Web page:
24 July 2013
Africa may be the world’s next growth frontier, but the continent is still confronted with fluctuating commodity prices, rising inequality and youth unemployment, says President Jacob Zuma.
Over the last decade, six of the world’s 10 fastest growing economies were in Africa, with the World Bank stating recently that almost half of the countries on the continent had attained middle-class income status.
“Despite this achievement, there is still severe poverty and inequality in many parts of the continent, Zuma told the Forbes Africa Forum 2013 in Congo-Brazzaville on Tuesday.
Abundant natural resources, the growing consumer power of an emerging middle class and a youthful population were among the continent’s key development drivers, offering enormous potential for sustainable economic growth and development.
Growing middle class
Zuma said the African middle class could be a key player in finding solutions to the challenges facing the continent.
Research findings by the McKinsey Global Institute, a consulting firm, define middle-class households as those with incomes of US$20 000 per year or more.
Data compiled by the World Bank and the African Development Bank puts the number of middle-class Africans at 350-million out of a total population of approximately 875-million.
Countries counted among those with the largest middle-class populations are South Africa, Kenya, Ghana and Angola.
“The growth demonstrates that we are making progress in improving the quality of life and extending opportunities to those who were oppressed only 19 years ago before the dawn of freedom,” Zuma said, referring to South Africa.
Research by the University of Cape Town’s Unilever Institute of Strategic Marketing estimates that South Africa’s black middle class has more than doubled in the past eight years, from 1.7-million South Africans in 2004 to an estimated 4.2-million in 2012.
Zuma said the growth of the middle class was good for Africa, as it meant a growth in a population with skills to help manage the economy.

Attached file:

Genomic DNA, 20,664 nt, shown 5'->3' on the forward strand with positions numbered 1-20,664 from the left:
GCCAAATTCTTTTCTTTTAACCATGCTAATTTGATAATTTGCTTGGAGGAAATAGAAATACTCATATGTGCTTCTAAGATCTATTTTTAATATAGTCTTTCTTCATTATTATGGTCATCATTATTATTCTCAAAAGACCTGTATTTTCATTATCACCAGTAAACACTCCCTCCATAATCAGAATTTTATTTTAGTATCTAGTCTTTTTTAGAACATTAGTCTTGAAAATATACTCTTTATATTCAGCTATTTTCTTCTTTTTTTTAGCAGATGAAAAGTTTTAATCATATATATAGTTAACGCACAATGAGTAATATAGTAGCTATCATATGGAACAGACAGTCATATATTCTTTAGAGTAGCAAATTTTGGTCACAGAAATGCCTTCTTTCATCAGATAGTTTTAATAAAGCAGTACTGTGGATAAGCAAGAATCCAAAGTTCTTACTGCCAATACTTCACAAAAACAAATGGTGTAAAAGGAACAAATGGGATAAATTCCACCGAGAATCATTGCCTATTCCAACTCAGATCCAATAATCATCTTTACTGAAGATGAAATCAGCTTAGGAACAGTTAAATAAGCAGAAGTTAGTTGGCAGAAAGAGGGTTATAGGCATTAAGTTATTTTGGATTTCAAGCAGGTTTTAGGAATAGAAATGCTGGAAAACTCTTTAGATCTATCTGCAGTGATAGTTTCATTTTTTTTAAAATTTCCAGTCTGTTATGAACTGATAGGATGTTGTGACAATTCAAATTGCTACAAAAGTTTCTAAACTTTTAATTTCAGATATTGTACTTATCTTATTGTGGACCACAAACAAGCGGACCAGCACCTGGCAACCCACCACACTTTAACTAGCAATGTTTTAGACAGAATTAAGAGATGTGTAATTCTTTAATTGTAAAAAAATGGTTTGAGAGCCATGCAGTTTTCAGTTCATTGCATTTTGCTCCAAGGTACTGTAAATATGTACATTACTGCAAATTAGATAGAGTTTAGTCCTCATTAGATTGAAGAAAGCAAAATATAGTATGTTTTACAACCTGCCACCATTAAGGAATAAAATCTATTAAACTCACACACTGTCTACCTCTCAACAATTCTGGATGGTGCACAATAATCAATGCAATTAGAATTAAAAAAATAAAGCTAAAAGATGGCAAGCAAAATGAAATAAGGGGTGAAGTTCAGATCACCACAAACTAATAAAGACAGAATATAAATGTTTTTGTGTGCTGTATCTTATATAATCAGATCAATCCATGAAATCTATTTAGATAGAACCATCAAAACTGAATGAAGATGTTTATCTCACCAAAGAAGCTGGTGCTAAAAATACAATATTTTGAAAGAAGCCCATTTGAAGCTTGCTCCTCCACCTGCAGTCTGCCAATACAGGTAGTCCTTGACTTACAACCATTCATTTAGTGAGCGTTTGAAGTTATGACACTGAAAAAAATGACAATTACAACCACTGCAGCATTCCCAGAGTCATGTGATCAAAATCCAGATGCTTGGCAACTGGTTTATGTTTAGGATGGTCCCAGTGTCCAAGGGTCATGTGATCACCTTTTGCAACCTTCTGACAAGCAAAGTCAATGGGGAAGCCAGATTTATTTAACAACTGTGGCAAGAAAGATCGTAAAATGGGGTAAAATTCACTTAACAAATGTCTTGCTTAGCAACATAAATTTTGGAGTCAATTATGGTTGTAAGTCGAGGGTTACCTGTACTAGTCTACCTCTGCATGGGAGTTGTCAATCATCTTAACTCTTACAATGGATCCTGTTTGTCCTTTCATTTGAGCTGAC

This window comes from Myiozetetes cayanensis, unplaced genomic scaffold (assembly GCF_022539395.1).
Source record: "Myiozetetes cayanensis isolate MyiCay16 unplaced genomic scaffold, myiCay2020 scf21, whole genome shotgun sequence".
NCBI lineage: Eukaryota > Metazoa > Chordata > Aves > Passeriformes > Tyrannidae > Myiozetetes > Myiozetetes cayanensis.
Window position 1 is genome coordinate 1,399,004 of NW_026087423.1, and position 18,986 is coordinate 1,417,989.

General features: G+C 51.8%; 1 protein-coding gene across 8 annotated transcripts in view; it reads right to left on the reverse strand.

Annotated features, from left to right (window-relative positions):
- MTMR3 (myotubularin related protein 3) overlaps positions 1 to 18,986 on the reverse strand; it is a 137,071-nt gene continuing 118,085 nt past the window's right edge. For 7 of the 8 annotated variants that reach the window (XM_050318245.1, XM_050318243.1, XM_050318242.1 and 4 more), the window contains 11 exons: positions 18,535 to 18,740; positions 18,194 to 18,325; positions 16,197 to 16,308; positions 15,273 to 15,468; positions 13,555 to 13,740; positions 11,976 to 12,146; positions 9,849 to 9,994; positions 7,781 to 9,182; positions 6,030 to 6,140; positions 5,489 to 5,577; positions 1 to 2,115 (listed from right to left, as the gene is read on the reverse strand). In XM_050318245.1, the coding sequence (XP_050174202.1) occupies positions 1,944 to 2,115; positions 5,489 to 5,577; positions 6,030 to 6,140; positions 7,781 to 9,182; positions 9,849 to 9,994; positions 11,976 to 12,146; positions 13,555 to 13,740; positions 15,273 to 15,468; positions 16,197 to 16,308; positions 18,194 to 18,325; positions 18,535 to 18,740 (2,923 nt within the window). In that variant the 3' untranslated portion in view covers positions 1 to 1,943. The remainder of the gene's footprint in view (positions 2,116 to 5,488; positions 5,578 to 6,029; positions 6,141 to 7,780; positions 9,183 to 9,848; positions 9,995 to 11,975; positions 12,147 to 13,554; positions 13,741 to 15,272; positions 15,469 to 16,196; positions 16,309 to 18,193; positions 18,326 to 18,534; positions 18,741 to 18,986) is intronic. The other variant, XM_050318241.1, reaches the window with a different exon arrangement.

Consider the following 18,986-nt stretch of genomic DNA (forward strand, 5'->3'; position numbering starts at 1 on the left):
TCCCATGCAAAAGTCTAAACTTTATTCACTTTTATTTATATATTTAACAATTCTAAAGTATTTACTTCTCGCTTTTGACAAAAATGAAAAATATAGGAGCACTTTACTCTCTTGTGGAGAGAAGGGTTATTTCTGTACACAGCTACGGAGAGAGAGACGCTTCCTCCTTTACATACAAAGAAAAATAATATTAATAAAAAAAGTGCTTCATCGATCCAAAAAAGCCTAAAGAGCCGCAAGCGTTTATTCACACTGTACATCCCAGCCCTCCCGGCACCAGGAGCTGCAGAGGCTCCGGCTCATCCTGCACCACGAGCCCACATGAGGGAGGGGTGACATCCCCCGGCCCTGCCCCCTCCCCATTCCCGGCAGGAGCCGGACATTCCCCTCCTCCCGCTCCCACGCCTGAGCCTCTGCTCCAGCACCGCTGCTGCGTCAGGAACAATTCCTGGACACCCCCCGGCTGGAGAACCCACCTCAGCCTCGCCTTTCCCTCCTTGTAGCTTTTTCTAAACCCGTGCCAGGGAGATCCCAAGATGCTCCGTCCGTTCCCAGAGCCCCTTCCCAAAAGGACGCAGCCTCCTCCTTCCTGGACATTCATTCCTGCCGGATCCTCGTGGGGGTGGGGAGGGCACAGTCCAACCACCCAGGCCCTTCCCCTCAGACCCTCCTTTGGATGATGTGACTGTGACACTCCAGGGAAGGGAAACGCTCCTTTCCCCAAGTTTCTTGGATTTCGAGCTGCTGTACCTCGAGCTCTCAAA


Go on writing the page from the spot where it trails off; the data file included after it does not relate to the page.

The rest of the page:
Infrastructure, Zuma added, would also play an important role in boosting the continent’s growth.
“Infrastructure development will help lower transport costs and ensure that people, goods and services are able to move more effectively and efficiently throughout the continent.
“Roads, bridges, rail lines, pipelines, power plants, ICT connectivity, cables, ports, and water-ways are the underpinning arteries of growth.”
It was for this reason that the African Union (AU) had adopted the Programme for Infrastructure Development in Africa, which is being led by the AU Commission, the secretariat of the New Partnership for Africa’s Development (Nepad) and the African Development Bank.
Zuma said, however, it was difficult to accurately project the capital cost of the implementation of long-term infrastructure projects, with costs estimated at more than $360-billion until the year 2040.
“I wish to encourage the private sector representatives present here today, especially those from Africa, to become more involved in the development of infrastructure on the African continent. The benefits are immense.
“The establishment of strategic linkages between the African and international companies will be most helpful in the transfer of skills, knowledge and technology.”